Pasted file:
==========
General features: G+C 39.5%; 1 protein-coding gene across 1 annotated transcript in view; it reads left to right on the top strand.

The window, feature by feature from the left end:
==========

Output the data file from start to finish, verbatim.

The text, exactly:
General features: G+C 39.5%; 1 protein-coding gene across 1 annotated transcript in view; it reads left to right on the top strand.

The window, feature by feature from the left end: